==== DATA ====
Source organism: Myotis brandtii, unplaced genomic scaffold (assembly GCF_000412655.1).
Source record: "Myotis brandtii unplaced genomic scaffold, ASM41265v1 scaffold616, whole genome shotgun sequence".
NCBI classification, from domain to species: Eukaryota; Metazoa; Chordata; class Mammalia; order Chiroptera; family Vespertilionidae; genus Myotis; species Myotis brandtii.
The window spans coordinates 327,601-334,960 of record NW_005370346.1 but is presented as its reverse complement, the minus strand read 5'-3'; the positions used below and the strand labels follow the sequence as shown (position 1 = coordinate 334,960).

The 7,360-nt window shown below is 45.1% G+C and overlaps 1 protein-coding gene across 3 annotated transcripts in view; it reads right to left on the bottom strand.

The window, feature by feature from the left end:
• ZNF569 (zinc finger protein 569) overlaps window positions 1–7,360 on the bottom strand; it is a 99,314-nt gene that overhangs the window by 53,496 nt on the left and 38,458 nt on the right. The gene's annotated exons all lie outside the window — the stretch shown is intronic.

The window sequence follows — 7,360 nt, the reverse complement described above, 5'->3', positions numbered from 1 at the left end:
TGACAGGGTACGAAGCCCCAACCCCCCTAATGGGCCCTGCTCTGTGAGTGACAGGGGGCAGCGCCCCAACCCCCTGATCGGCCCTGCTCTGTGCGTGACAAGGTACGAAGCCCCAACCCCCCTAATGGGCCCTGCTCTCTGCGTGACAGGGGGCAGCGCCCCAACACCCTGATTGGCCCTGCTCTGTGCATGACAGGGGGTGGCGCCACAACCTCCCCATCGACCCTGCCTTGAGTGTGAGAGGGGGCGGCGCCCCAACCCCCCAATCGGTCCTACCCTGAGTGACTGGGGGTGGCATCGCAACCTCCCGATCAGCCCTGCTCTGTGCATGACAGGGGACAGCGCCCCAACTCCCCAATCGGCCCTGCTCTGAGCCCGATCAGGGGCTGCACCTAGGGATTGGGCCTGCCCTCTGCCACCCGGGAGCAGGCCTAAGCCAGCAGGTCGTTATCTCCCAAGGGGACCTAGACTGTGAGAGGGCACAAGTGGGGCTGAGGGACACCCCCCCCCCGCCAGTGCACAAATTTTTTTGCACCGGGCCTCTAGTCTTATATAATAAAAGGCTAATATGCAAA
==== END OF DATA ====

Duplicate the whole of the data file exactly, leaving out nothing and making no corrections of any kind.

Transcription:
Source organism: Myotis brandtii, unplaced genomic scaffold (assembly GCF_000412655.1).
Source record: "Myotis brandtii unplaced genomic scaffold, ASM41265v1 scaffold616, whole genome shotgun sequence".
NCBI classification, from domain to species: Eukaryota; Metazoa; Chordata; class Mammalia; order Chiroptera; family Vespertilionidae; genus Myotis; species Myotis brandtii.
The window spans coordinates 327,601-334,960 of record NW_005370346.1 but is presented as its reverse complement, the minus strand read 5'-3'; the positions used below and the strand labels follow the sequence as shown (position 1 = coordinate 334,960).

The 7,360-nt window shown below is 45.1% G+C and overlaps 1 protein-coding gene across 3 annotated transcripts in view; it reads right to left on the bottom strand.

The window, feature by feature from the left end:
• ZNF569 (zinc finger protein 569) overlaps window positions 1–7,360 on the bottom strand; it is a 99,314-nt gene that overhangs the window by 53,496 nt on the left and 38,458 nt on the right. The gene's annotated exons all lie outside the window — the stretch shown is intronic.

The window sequence follows — 7,360 nt, the reverse complement described above, 5'->3', positions numbered from 1 at the left end:
TGACAGGGTACGAAGCCCCAACCCCCCTAATGGGCCCTGCTCTGTGAGTGACAGGGGGCAGCGCCCCAACCCCCTGATCGGCCCTGCTCTGTGCGTGACAAGGTACGAAGCCCCAACCCCCCTAATGGGCCCTGCTCTCTGCGTGACAGGGGGCAGCGCCCCAACACCCTGATTGGCCCTGCTCTGTGCATGACAGGGGGTGGCGCCACAACCTCCCCATCGACCCTGCCTTGAGTGTGAGAGGGGGCGGCGCCCCAACCCCCCAATCGGTCCTACCCTGAGTGACTGGGGGTGGCATCGCAACCTCCCGATCAGCCCTGCTCTGTGCATGACAGGGGACAGCGCCCCAACTCCCCAATCGGCCCTGCTCTGAGCCCGATCAGGGGCTGCACCTAGGGATTGGGCCTGCCCTCTGCCACCCGGGAGCAGGCCTAAGCCAGCAGGTCGTTATCTCCCAAGGGGACCTAGACTGTGAGAGGGCACAAGTGGGGCTGAGGGACACCCCCCCCCCGCCAGTGCACAAATTTTTTTGCACCGGGCCTCTAGTCTTATATAATAAAAGGCTAATATGCAAA